• Soy protein, especially unfermented soy protein (tofu, soy milk, soy beans) contain the highest amount of phytic acid of any known substance. This acid blocks mineral absorption: especially zinc, but also calcium magnesium, and iron. Only a long period of fermentation will significantly reduce the phytate content of soybeans (Fallon, S. W. and Mary G. Enig, 1995).
  • The soybean contains a clot promoting substance called hemagglutinin, which makes red blood cells stick together or ‘clump.’ Hemagglutinin is deactivated during fermentation. In unfermented soy products, the hemagglutinin is reduced in quantity but not completely eliminated (Fallon, S. W. and Mary G. Enig, 1995).
  • Soy protein powder is a highly refined, high temperature-produced product that is a very poor source of protein and still contains trypsin which can very as much as 20%. Use of soy milk in infants produces a severe mineral deficiency, especially of zinc and. In addition, soy formula contains 100 times more Aluminum than unprocessed milk (Fallon, S. W. and Mary G. Enig, 1995).

References

Baird, D.D. et al, “Dietary intervention to assess the estrogenicity of dietary soy on post-menopausal women,” J. of Clinical Endocrinol. and Metabol, Vol 80, #5, pp. 1685-1696, 1995

Divi, R.I. and D.R. Doerge, “Anti-thyroid isoflavones from soybean: isolation, characterization and mechanisms of action,” Biochem. Pharmacol., Vol. 54 (#10), 1087-1096, Nov. 1997.

Fallon, Sally W. M.A. and Mary G. Enig, Ph.D., ‘Soy Products for Dairy Products? Not so fast...’, Health Freedom News, p. 12, Sept. 1995.

Ishizuki, Y., et al., “The effect on the thyroid gland of soybeans administered experimentally on health subjects,” Nippon Naibunpi Gakkai Zasshi, Vol. 65 (#5), 622-629, 1991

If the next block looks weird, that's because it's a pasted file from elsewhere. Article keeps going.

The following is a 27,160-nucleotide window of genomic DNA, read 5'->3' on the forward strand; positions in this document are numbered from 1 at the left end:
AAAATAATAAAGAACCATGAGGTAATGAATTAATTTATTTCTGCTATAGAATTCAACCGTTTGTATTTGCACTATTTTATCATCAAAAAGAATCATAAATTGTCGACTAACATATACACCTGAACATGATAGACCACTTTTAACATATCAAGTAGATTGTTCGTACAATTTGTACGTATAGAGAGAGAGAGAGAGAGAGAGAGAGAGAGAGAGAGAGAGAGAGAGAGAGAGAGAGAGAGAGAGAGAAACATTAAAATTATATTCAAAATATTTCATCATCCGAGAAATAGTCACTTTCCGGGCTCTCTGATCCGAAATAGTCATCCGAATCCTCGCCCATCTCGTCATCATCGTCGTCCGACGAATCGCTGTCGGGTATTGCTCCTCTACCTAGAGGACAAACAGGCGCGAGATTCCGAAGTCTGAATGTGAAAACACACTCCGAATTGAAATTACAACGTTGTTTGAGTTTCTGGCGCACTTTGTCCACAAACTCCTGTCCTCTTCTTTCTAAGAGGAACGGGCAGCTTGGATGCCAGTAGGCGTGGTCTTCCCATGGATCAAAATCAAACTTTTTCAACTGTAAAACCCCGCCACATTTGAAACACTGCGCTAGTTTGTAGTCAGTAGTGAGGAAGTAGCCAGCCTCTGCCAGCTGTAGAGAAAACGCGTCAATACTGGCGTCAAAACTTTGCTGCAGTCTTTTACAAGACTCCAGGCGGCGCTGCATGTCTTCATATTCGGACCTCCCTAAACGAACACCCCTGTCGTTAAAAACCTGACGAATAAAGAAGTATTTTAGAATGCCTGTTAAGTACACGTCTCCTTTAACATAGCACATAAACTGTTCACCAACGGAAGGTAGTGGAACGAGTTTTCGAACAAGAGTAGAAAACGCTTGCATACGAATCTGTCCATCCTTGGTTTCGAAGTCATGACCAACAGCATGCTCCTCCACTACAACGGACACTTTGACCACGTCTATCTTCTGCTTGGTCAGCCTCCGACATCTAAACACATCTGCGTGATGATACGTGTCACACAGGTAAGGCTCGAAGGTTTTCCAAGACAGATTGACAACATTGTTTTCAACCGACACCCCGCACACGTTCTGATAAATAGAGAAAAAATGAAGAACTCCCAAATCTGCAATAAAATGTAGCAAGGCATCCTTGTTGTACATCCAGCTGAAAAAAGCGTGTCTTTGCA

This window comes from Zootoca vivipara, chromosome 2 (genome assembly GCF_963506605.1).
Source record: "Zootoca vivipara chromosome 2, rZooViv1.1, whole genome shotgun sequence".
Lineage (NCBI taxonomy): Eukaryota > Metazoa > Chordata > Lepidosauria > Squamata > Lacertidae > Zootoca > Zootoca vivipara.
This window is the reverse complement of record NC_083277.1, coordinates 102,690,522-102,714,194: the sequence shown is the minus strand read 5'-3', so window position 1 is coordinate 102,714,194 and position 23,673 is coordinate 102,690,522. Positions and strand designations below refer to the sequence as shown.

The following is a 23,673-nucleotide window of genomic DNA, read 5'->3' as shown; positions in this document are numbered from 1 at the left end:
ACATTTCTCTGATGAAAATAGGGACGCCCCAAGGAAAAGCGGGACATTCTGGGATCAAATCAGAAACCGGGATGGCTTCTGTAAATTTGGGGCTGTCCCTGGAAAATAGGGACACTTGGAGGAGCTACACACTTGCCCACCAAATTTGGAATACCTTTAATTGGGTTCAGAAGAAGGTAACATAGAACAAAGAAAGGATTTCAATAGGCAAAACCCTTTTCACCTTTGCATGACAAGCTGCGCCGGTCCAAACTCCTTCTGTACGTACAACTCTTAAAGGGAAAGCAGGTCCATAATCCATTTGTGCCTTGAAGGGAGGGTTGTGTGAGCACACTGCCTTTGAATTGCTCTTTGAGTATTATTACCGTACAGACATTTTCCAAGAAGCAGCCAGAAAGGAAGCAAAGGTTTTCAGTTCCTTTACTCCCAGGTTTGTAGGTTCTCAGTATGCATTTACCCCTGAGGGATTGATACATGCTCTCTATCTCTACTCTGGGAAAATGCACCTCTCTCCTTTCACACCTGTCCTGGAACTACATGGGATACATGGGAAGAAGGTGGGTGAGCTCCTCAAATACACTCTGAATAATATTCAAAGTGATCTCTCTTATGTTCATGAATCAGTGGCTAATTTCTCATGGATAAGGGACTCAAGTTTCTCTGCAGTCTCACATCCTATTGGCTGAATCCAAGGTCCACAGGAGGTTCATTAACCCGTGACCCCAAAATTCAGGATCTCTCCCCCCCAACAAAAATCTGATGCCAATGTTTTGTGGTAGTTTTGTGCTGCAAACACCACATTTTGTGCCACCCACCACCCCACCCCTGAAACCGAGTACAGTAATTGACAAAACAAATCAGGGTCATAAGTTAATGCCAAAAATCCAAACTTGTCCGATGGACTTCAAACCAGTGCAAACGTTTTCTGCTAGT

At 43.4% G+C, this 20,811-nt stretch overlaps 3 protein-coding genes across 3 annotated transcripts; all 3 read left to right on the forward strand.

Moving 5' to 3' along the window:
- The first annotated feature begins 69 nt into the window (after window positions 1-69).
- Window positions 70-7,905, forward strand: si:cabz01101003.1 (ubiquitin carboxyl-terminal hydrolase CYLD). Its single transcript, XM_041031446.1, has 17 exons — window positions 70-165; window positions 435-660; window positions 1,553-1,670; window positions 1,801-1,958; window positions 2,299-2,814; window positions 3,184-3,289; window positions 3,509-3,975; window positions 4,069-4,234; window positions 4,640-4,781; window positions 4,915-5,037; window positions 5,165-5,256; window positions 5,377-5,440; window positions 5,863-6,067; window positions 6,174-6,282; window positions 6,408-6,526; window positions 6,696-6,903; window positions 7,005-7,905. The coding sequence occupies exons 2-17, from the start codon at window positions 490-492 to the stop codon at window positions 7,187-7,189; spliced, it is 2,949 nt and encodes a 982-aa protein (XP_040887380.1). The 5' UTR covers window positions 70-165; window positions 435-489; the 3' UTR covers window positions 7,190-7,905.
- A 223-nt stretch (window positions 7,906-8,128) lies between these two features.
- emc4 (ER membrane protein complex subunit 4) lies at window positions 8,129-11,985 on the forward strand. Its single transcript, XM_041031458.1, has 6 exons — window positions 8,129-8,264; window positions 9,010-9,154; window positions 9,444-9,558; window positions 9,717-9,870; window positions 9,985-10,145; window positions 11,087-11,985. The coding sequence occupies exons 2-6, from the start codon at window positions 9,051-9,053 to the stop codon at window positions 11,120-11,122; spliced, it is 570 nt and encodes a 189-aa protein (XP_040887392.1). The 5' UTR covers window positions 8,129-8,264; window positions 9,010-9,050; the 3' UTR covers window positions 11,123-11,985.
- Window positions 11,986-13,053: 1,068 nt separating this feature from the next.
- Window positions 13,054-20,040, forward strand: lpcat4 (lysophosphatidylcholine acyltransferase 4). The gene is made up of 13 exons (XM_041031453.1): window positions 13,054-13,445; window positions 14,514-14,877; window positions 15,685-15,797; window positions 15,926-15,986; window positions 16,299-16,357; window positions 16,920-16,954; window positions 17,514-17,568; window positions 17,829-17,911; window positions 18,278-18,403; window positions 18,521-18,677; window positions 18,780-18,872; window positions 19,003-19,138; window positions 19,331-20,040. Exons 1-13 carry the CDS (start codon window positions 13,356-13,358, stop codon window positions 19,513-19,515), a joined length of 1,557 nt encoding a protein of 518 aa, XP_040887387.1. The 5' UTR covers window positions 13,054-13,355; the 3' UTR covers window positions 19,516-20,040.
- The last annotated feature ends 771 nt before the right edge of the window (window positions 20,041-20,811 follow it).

Petrakis, N. L. et al., ‘Stimulatory influence of soy protein isolate on breast secretion in pre- and post-menopausal women’, Cancer Epidemiol. Biomarkers, Vol. 5, #10, pp. 785-94,1996

Valentine, Tom, ‘If you eat soy, watch your thyroid function: new study’, Quarterly newsletter of Carotec, Inc., Autumn 1997.

Disclaimer: These statements have not been evaluated by the Food and Drug Administration. They are not intended to diagnose, prescribe for, treat or claim to prevent, mitigate or cure any human disease. They are intended for nutritional support only. The FTC requires that we tell you that the results in case notes and testimonials published here are not typical, however, they do show what some people have been able to achieve. Individuals vary, which is why we must always consider the whole person when recommending a course of action. The third party information referred to herein is neither adopted nor endorsed by this web site but is provided for general information purposes. The listing of specific disease terms is based upon medical literature and is not a substitute for competent medical advice. If you suspect a medical condition, you should consult a physician.

Copyright 2001 - 2006. Neither this article, nor any part of it, may be reproduced without permission.

If permission to reprint is granted, the article must include author and URL information.
Lita Lee, Ph.D.